Ok, so you’re eating healthy and working out regularly, but you’re not losing any weight. What gives? Well, sometimes….actually, often times, it amounts to human oversight. In other words, we may be over-looking some critical points in our healthy lifestyle habits, and this can mean the difference between losing weight and not losing weight. So, before you throw in the towel, or blame it on genetics (which is quite rarely ever a factor), realize that it’s most likely just an accumulation of a few small diet mistakes that may be keeping you from your target body weight. Let’s cover what these common diet oversights often are, to help pinpoint where you might need a little adjusting to get back on the weight-loss-track.
Canceling Out The Benefits Of Your Workouts – Too many of us rationalize that we are entitled to extra helpings of food, or frequent sweet treats, just because we finished up an hour-long exercise session. You say “Its ok to splurge a little”. Not so fast. It doesn’t work that way. People often underestimate how many calories they eat, while at the same time overestimate how many calories they burn exercising. This can add up to frequent overdosing of fat and calories, and all that extra exercising you are doing is really just helping to keep your weight stable. If you are truly hungry after working out, then by all means grab something to eat, BUT reach for a small helping of food. A great post-workout, refueling combo is a small and equal portion of a healthy protein and a healthy carb. For example, a piece of vegan cheese along with an apple, or a couple tablespoons of hummus with some fresh, raw veggies to dip. Also, reward your exercise efforts with non-food treats. Book a pedicure for yourself after 10 workouts, or buy a new jogging suit after you’ve diligently worked out for a month. Don’t cancel out your exercise efforts by rewarding yourself with an ice-cream cone.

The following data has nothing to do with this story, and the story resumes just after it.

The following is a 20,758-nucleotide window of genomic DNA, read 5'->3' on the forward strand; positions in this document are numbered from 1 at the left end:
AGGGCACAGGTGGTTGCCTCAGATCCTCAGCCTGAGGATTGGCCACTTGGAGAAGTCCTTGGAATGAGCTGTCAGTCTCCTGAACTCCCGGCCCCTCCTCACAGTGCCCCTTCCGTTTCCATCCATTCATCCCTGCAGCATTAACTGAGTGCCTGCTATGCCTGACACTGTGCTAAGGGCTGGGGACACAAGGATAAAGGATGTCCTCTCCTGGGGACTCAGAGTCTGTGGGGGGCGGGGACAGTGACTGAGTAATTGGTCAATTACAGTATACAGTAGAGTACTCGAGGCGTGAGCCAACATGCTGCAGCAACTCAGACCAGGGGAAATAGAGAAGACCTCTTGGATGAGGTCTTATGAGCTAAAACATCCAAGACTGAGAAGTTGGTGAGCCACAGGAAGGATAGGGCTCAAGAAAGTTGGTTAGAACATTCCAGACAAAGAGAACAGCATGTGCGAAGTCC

You’re Clueless About Calorie Counting – Overeating during mealtime isn’t the only way to pack on excess weight. Daily nibbling on an extra piece of cheese, eating the leftovers off our kid’s plates, and all those other unaccounted for daytime snacks can translate to an extra 10 pounds in just 1 year. Every bite and every swallow counts, not just the ones you take when you sit down to a meal. Dieters who keep food journals are much more successful than those who have no clue as to how many calories they are eating and drinking throughout the day. If you think this may be your diet downfall, then go out and get a notebook right now. Write down every morsel of solid food and every sip of liquid you take during the day. After about 3-5 days, go back and review your food journal. Most people are often quite surprised at all the “extras” that snuck their way into their mouths. When you write down everything that goes into your mouth, you are much more aware of what you put into your mouth.
You Eat A Small Breakfast – When it comes to your morning meal, size matters….a lot. Studies show that eating a substantial breakfast can help you lose some serious weight. In one particular study, 94% of the participants were put on an overall low-calorie diet. Of these participants, half ate a big breakfast (averaging 500-600 calories), while the other half ate a low-calorie breakfast (averaging 250-300 calories). The results? After 8 months, the larger-breakfast group lost on average of 40 pounds! The smaller-breakfast group lost an average of just 10 pounds. Our metabolisms naturally run higher in the morning, so our internal fat-burning furnaces are stoked for maximum calorie burn during this time of day. Around noon our metabolisms start to slow down, and after 6pm, they are significantly slower than in the morning. You can notice this subtle metabolism shift, by noting your body temperature in the morning and in the evening. You don’t need to take your temperature, just notice if you feel a bit more chilly at night. This is your body winding things down, and getting ready for rest and recovery. Our evening meal should be much lighter than our first meal of the day. Don’t eat too much, or too late at night, and close the kitchen 3-4 hours before bedtime.
So, if despite your best efforts, you just aren’t losing the weight you think you should be losing, then pay close attention to some of these common diet downfalls. If any of them apply, then just fine-tune your routine, and you’ll be back on track and on your way to losing weight right away.
Bon Veggie Appetit!
Gina ‘The Veggie Goddess’ Matthews